And to the question, what is the essence of christian living? he replied, ' serving God in any useful calling, whether ordained or lay.' 

To this day any classical description of Protestantism must echo those central truths." Page 257

 On Denominations:

"Denominationalism, as originally designed, is the opposite of sectarianism. A sect claims the authority of Christ for itself alone. It believes that it is the true body of Christ; all truth belongs to it and to no other religion. So by definition a sect is exclusive.

The word denomination by contrast was an inclusive term. It implied that the Christian group called or denominated by a particular name was but one member of a larger group, the church, to which all denominations belong.

The denominational theory of the church, then, insists that the true church cannot be identified with any single ecclesiastical structure. No denomination claims to represent the whole church of Christ. Each simply constitutes a different form, in worship and organization, of the larger life of the church.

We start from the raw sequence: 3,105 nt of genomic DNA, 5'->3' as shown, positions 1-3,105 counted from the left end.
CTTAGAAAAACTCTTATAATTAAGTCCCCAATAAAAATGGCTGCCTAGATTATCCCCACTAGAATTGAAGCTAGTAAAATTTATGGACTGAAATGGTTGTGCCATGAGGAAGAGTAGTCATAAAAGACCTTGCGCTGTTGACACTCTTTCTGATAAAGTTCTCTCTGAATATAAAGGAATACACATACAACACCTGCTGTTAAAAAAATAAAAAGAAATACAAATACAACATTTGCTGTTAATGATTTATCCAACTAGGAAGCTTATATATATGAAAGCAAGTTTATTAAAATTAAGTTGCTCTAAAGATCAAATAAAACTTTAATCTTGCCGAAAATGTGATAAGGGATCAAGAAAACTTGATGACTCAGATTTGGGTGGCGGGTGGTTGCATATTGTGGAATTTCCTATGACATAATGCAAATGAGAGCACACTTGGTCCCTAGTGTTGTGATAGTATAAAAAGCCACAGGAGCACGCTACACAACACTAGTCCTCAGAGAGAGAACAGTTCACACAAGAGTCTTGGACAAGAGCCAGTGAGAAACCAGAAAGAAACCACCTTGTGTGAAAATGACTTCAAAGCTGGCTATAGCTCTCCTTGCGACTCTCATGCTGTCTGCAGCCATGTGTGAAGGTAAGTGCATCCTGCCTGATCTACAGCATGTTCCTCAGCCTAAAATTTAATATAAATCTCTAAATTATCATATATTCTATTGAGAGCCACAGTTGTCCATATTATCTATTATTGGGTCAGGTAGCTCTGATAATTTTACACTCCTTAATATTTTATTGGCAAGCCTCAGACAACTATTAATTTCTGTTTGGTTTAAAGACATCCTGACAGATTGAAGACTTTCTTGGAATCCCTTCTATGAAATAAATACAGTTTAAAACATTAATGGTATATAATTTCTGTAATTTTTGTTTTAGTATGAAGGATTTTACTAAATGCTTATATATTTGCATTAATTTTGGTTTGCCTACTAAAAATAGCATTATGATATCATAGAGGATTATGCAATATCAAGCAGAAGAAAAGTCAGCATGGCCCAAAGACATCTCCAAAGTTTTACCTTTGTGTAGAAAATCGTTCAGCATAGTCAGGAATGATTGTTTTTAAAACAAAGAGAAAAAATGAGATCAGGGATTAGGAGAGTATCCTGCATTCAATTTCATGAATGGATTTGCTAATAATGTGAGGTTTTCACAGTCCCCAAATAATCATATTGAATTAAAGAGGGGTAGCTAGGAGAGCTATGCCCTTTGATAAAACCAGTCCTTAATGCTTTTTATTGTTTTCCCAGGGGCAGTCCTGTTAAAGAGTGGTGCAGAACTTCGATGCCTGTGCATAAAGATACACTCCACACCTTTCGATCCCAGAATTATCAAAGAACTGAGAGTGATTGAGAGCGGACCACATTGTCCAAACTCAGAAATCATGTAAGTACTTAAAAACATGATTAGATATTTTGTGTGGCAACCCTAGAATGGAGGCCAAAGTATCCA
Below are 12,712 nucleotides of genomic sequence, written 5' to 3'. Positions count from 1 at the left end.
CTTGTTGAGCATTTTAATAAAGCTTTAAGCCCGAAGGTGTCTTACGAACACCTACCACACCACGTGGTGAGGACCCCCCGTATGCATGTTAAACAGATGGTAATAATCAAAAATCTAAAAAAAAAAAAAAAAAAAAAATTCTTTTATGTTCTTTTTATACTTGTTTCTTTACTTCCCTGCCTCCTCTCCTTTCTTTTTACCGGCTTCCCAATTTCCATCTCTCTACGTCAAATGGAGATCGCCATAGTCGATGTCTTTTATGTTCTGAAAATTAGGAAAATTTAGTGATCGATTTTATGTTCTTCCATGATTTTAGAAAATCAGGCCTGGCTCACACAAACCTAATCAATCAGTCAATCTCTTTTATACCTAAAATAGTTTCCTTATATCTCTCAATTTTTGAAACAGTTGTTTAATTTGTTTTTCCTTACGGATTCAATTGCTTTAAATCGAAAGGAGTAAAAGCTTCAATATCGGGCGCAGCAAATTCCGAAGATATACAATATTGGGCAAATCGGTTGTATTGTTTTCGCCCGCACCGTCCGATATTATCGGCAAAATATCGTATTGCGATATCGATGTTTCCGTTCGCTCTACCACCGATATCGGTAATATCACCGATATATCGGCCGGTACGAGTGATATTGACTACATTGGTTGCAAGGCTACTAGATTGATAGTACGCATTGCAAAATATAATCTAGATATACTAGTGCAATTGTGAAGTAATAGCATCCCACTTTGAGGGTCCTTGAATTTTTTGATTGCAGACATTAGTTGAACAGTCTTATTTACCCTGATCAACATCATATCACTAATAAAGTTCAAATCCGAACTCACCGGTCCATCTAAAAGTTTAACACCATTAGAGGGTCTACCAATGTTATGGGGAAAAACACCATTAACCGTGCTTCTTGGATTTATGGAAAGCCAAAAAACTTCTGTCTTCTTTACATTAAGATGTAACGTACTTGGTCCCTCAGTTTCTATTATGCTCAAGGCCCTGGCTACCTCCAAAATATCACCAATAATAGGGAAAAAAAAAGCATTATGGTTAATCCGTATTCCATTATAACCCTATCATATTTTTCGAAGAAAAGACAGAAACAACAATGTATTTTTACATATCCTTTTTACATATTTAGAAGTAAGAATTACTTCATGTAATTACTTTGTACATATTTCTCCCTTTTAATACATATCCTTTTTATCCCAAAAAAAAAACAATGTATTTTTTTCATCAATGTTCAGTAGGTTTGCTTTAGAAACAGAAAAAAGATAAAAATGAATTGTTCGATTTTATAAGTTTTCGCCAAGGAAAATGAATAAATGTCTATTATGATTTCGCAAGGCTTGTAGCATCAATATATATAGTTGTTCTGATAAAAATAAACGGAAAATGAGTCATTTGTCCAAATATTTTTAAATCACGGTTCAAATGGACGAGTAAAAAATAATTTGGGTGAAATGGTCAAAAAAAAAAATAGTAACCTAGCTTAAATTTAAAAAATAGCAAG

The Reformers had planted the seeds of the denominational theory of the church when they insisted that the true church can never be identified in any exclusive sense with a particular institution. The true succession is not of bishops but of believers." Pages 318-319

These quotes are barely the beginning of the information about the Church found in this book, but I'd be typing for days if I added everything I'd like to share!

I highly recommend this book! I'll leave you with this final quote from the author:

"Its (*the church's) confidence is in a person. And no other person in recorded history has influenced more people in as many conditions over so long a time as Jesus Christ...